This spring, each of the four Chandler Public Libraries will debut redesigned public spaces that are ideal destinations for parents and caregivers to bring their children (ages 0-5) to learn the early literacy skills they will need to succeed in school. These new Early Literacy and Learning Spaces are part of the Library’s ongoing High Five reading program that helps parents develop teaching skills they can take home to foster an ongoing learning environment.
It is estimated that there are nearly 35,000 children under 5 years of age in the Chandler and Kyrene school districts. Read On Chandler and First Things First, two organizations dedicated to supporting early education and literacy in our community, note that many incoming kindergartners nationwide enter school without the basic language skills they need to learn to read. This presents an opportunity for Chandler Library to play a role in preparing area children for success in school and in life by offering parents and caregivers tools they can use to be active participants in the process.
To encourage families to visit the High Five Early Literacy and Learning Spaces regularly, they have been outfitted with furniture that is comfortable and welcoming, with activities that are fun and educational. “We now have an entire space that is family friendly and filled with activities that encourage early literacy skill building,” said Abigail Nersessian, who oversees Chandler’s Downtown Library. “Little ones can dress up in costumes, play with Duplo® blocks, sit comfortably and read, or enjoy a variety of fun activities that encourage exploration and learning. Meanwhile, the parents can participate or observe from the comfortable seating nearby.”
While all of the early literacy programs at Chandler Libraries are focused on the five early literacy practices – read, play, write, sing and talk – each of the High Five Spaces is uniquely designed and furnished. The Basha Library features a Farm and Friends theme, while Technology is the theme at Hamilton Library. The Sunset Library centers on a Garden theme, while the largest of the High Five spaces, at the Downtown Library, is filled with Community themed items, such as a grocery store for shopping, kitchen playset with a sink, pots and pans and costumes for playing a firefighter, police officer and more.
Common design elements and amenities at the High Five Spaces include: bookshelves that are limited in height, making the reading materials more accessible to the children and making their movements move visible to the parents; softer floor surfaces that are more comfortable for pre-walkers; high-quality interactive elements that reinforce literacy lessons and that are placed at eye level and within children’s reach; and computers with interactive learning games. Additionally, library staff understands that parents are concerned about the safety of their children, and all locations will follow a Best Practices guide that includes proper sanitation procedures.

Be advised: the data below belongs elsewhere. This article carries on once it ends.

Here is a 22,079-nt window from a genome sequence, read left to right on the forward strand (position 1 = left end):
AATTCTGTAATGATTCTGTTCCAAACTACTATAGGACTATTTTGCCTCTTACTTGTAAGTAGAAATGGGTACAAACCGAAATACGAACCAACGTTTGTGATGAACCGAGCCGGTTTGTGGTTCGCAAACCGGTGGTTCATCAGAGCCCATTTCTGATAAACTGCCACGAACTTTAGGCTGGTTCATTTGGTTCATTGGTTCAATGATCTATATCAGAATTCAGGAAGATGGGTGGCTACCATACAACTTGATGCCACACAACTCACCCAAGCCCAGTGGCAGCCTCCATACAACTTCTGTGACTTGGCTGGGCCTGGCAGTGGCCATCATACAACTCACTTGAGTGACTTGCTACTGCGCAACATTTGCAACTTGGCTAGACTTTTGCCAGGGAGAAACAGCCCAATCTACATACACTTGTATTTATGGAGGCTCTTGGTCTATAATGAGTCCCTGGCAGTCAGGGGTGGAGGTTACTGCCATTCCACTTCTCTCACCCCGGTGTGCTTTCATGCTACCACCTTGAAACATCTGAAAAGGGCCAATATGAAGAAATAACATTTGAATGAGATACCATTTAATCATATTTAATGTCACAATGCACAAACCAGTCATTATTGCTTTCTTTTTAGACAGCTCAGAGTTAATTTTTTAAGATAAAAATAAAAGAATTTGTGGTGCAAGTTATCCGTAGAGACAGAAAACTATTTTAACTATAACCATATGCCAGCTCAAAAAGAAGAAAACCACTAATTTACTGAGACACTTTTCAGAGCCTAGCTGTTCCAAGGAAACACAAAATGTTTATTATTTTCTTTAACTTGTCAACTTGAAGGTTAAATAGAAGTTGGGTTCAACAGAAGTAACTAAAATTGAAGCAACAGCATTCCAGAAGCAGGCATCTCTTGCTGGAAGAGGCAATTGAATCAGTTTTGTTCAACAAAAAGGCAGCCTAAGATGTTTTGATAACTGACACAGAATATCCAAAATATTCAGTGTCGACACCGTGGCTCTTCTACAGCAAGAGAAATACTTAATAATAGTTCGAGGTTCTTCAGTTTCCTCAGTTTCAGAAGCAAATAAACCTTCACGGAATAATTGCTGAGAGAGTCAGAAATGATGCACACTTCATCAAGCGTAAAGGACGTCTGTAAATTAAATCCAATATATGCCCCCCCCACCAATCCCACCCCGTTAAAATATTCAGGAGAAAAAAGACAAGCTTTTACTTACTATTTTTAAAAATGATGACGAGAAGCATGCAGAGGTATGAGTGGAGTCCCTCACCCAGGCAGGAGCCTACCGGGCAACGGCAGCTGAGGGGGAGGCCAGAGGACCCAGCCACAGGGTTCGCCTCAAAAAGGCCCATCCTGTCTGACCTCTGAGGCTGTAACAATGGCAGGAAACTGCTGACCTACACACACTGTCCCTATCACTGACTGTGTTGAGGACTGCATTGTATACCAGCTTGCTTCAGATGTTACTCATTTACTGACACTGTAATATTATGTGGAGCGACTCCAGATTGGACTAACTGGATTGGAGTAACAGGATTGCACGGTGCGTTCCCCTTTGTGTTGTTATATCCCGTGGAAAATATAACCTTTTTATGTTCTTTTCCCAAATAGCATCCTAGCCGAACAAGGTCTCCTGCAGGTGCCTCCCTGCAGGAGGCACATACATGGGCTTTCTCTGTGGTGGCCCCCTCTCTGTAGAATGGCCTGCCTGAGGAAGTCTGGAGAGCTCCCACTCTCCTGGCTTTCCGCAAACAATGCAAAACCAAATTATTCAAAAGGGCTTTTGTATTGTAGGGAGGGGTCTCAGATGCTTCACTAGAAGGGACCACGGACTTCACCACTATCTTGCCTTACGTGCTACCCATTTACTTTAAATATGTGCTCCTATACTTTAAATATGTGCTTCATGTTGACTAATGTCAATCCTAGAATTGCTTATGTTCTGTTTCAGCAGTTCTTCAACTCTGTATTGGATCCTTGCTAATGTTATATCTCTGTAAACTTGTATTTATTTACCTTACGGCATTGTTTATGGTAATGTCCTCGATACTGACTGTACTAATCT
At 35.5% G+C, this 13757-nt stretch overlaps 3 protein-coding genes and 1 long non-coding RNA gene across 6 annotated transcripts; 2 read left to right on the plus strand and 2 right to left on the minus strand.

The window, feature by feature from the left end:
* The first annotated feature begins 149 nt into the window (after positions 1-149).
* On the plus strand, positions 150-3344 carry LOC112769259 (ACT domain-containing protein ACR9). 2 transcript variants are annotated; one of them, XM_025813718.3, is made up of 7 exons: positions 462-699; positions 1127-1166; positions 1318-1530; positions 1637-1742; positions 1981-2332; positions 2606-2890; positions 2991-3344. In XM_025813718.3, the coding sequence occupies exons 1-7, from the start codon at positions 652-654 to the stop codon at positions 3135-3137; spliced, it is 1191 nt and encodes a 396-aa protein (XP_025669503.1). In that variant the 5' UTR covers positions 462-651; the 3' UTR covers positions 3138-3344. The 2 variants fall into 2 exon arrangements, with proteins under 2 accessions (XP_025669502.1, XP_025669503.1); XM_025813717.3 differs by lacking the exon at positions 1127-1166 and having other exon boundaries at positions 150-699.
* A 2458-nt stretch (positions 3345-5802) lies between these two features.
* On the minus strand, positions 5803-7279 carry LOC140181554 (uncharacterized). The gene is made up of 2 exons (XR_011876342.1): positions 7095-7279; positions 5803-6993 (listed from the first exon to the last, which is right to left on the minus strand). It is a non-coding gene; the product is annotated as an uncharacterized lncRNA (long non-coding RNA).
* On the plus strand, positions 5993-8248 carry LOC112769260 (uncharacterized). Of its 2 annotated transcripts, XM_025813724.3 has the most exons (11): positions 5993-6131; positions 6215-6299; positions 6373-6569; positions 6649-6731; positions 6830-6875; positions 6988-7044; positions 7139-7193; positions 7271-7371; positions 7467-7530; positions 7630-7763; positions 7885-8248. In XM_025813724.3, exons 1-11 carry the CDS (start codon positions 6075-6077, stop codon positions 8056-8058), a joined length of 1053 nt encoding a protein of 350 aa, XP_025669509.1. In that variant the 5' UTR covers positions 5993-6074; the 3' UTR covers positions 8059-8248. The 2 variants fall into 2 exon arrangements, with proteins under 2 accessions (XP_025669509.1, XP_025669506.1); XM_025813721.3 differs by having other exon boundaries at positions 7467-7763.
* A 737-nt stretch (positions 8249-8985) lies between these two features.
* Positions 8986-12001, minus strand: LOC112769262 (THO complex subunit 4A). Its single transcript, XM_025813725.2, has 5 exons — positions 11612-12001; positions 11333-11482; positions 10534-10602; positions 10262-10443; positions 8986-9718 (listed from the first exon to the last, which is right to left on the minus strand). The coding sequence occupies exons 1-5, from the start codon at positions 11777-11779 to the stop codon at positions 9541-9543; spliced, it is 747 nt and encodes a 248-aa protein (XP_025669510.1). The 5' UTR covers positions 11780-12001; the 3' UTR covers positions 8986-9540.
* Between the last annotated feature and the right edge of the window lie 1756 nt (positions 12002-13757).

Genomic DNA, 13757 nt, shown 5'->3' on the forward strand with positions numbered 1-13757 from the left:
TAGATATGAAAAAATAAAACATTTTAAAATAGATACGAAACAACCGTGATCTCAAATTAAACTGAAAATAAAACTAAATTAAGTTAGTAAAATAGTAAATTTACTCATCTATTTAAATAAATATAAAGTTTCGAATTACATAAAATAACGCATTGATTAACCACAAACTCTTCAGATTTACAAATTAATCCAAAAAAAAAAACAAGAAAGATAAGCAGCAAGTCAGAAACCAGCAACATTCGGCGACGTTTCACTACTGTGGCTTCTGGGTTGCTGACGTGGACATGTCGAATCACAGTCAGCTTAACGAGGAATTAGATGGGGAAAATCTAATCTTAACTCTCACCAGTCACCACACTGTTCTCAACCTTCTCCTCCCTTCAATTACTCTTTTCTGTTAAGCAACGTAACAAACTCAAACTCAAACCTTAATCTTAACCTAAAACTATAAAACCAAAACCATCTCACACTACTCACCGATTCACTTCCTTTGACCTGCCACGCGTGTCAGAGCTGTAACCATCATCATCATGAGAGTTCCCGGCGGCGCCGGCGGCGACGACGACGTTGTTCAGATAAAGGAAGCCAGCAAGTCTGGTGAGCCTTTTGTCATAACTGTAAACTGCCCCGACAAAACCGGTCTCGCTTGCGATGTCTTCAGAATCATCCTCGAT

“We know that children who enter school with well-developed early literacy skills have an advantage. As a trusted community resource, our libraries are perfectly situated to help create a culture of early literacy success for Chandler families,” said Library Manager Dan Lee. “Our goal is to use these new High Five Spaces to enhance our existing programs and take our Early Literacy and Learning Initiative to a higher level.”
The key to boosting the number of children who enter school with the basic language skills they need to succeed is engaging parents in the process and making them better teachers at home. “Parents are a child’s first and best teachers and our focus is on educating them and providing a selection of hands-on teaching tools and play activities they need to encourage their children and instill a love of reading that will last a lifetime,” Lee added.
Lee and his Youth Library staff members are confident that the new Early Literacy and Learning Spaces will entice parents and caregivers to spend more time at Chandler Libraries with their children – learning to read, write, play, sing and talk while having fun together. Each library will open its High Five Space to the public sometime this spring and they will be open during normal operating hours, which can be found at Chandler Library.
The funding to create the High Five Spaces was obtained through a $78,000 Library Services and Technology Act (LSTA) Early Literacy Grant received in 2018. The grant was approved by Arizona State Library Archives and Public Records, a division of the Secretary of State.